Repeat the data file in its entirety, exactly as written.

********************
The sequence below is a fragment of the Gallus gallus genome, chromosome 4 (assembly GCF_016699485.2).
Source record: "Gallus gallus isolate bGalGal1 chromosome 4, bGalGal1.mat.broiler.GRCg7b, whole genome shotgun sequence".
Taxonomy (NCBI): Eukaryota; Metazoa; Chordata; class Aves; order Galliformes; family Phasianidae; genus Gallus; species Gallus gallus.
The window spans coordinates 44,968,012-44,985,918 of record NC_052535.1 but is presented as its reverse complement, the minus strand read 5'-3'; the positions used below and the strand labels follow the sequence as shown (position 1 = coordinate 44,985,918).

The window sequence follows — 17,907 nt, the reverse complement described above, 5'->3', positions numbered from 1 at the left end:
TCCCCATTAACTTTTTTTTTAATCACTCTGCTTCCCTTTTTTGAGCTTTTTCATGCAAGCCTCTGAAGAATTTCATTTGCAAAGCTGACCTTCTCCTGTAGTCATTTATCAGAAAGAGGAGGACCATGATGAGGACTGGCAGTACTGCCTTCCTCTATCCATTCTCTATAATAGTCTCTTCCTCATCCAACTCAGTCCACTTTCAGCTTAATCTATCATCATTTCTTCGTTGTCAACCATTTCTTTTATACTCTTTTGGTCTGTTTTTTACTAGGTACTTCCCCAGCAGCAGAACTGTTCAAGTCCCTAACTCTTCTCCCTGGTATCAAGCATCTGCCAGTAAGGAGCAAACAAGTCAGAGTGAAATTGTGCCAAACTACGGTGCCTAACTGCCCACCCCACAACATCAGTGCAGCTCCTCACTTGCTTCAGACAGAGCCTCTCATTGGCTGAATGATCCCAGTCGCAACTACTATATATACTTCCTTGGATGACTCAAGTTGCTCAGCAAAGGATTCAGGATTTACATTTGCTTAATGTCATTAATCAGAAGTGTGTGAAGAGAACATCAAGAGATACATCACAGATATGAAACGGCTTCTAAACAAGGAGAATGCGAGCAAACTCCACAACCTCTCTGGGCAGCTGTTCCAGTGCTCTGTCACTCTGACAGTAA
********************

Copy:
The sequence below is a fragment of the Gallus gallus genome, chromosome 4 (assembly GCF_016699485.2).
Source record: "Gallus gallus isolate bGalGal1 chromosome 4, bGalGal1.mat.broiler.GRCg7b, whole genome shotgun sequence".
Taxonomy (NCBI): Eukaryota; Metazoa; Chordata; class Aves; order Galliformes; family Phasianidae; genus Gallus; species Gallus gallus.
The window spans coordinates 44,968,012-44,985,918 of record NC_052535.1 but is presented as its reverse complement, the minus strand read 5'-3'; the positions used below and the strand labels follow the sequence as shown (position 1 = coordinate 44,985,918).

The window sequence follows — 17,907 nt, the reverse complement described above, 5'->3', positions numbered from 1 at the left end:
TCCCCATTAACTTTTTTTTTAATCACTCTGCTTCCCTTTTTTGAGCTTTTTCATGCAAGCCTCTGAAGAATTTCATTTGCAAAGCTGACCTTCTCCTGTAGTCATTTATCAGAAAGAGGAGGACCATGATGAGGACTGGCAGTACTGCCTTCCTCTATCCATTCTCTATAATAGTCTCTTCCTCATCCAACTCAGTCCACTTTCAGCTTAATCTATCATCATTTCTTCGTTGTCAACCATTTCTTTTATACTCTTTTGGTCTGTTTTTTACTAGGTACTTCCCCAGCAGCAGAACTGTTCAAGTCCCTAACTCTTCTCCCTGGTATCAAGCATCTGCCAGTAAGGAGCAAACAAGTCAGAGTGAAATTGTGCCAAACTACGGTGCCTAACTGCCCACCCCACAACATCAGTGCAGCTCCTCACTTGCTTCAGACAGAGCCTCTCATTGGCTGAATGATCCCAGTCGCAACTACTATATATACTTCCTTGGATGACTCAAGTTGCTCAGCAAAGGATTCAGGATTTACATTTGCTTAATGTCATTAATCAGAAGTGTGTGAAGAGAACATCAAGAGATACATCACAGATATGAAACGGCTTCTAAACAAGGAGAATGCGAGCAAACTCCACAACCTCTCTGGGCAGCTGTTCCAGTGCTCTGTCACTCTGACAGTAA